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A habit of tuning out our internal cues when it comes to food and movement can make it much harder to tune into that system of inner knowing when we really need it (like in relationships, in getting medical care, or in situations where we need to assess our personal safety).
In case no one has told you lately: YOUR BODY IS WISE. Your body is not the enemy. It does not require being caged, restricted, or controlled. It deserves to be treated with the care you’d give to someone you love: Let it take up space. Don’t ignore it when it’s talking, and if it’s just whispering, pause to listen- because its voice matters.
One commenter on Instagram brought up the counterpoint that sometimes bodies have “cravings due to habits and addictions, not out of actual need.” This is a point worth addressing- as I think it’s important we tease apart how “noticing” body sensations does not mean automatically reacting. Like any language, it takes time to learn how your body speaks, and the ways in which it might be confused. Let your wise mind engage with the wisdom of your body (and, as appropriate, the wisdom of professionals) to respond with care.
Let your wise mind engage with the wisdom of your body (and, as appropriate, the wisdom of professionals) to respond with care.
I actually do believe all bodies have wisdom- even when the wires are crossed or the body seems to be asking for unhealthy things. All bodies speak wisdom, but many bodies have been almost completely “rewired” through how our culture (and often our families, and sometimes traumatic experiences in our body) taught us to relate to our bodies and our food intake.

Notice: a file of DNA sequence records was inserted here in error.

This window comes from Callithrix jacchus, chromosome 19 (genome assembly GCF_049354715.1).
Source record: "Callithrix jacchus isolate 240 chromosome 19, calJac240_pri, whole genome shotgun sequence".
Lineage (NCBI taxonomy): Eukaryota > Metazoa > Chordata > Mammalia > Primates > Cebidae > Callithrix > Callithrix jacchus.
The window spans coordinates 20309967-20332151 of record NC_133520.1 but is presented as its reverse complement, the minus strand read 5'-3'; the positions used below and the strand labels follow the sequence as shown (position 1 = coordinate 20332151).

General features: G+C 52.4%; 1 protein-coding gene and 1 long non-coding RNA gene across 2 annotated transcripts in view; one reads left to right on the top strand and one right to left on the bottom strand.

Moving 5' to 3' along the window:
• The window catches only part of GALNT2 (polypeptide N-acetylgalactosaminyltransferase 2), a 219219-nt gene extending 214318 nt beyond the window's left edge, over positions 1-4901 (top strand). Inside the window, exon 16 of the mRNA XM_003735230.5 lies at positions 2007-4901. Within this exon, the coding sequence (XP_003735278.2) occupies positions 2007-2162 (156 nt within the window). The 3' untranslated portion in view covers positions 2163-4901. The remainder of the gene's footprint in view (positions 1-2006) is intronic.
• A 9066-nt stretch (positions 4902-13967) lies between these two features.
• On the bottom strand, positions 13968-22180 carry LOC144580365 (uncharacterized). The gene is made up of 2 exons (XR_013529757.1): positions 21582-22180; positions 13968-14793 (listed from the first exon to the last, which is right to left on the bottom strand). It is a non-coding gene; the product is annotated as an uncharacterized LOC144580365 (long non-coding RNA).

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Cultivating trust in an internal authority doesn’t automatically mean denying external authorities, or that suddenly we give ourselves over to every sensation we feel, but actually means the start of a long process (for many of us, with the help of a therapist or dietician) to learn to listen and unjumble those signals.
The goal of listening is to grow the capacity to be able to mindfully feel, acknowledge, and choose how to respond to our body.
Image description for screen readers:
Internal vs. External Authority
Image of a brunette, short-haired person with a concerned expression holding a phone, which is buzzing. They also have a fitness tracker on their wrist, which is also buzzing.
On the person’s left is a purple banner that says “External.” Below this is written: “An external authority asks us to ignore internal cues (hunger, pain, etc.) in order to achieve that authority’s version of a good body.
There is a black doodle of a fitness tracker with the words “Fitness tech: apps, fitness bands, counters, food journals, etc.” next to it.
There is a doodle of a magazine and a nutrition book with the words “Data: from both pop-culture and academic research” next to them.
There is a doodle of a polaroid picture of a person’s body with their dog next to them, and the words “Comparison to other bodies.”
There is a doodle of a notepad with the words “weight,” “BMI,” and “clothing size” written on it with checkmarks next to each word. The phrase “Body scale measurements” is written with this doodle.
On the right of the person is a purple banner that says, “Internal.” Below that is written “An internal authority asks us to learn to pay closer attention to our body and its needs in order to develop trust between mind and body.”
There is a doodle of a thought bubble with a stomach drawn with the words “H.F.A cues: Hunger, Fullness, and Appetite” written next to it.
There is a doodle of a heart with hands hugging it and the words “Inner wisdom and intuition” next to it.
There is a doodle of a muscular arm flexing with the words “Energy level and strength (+other body feedback) next to it.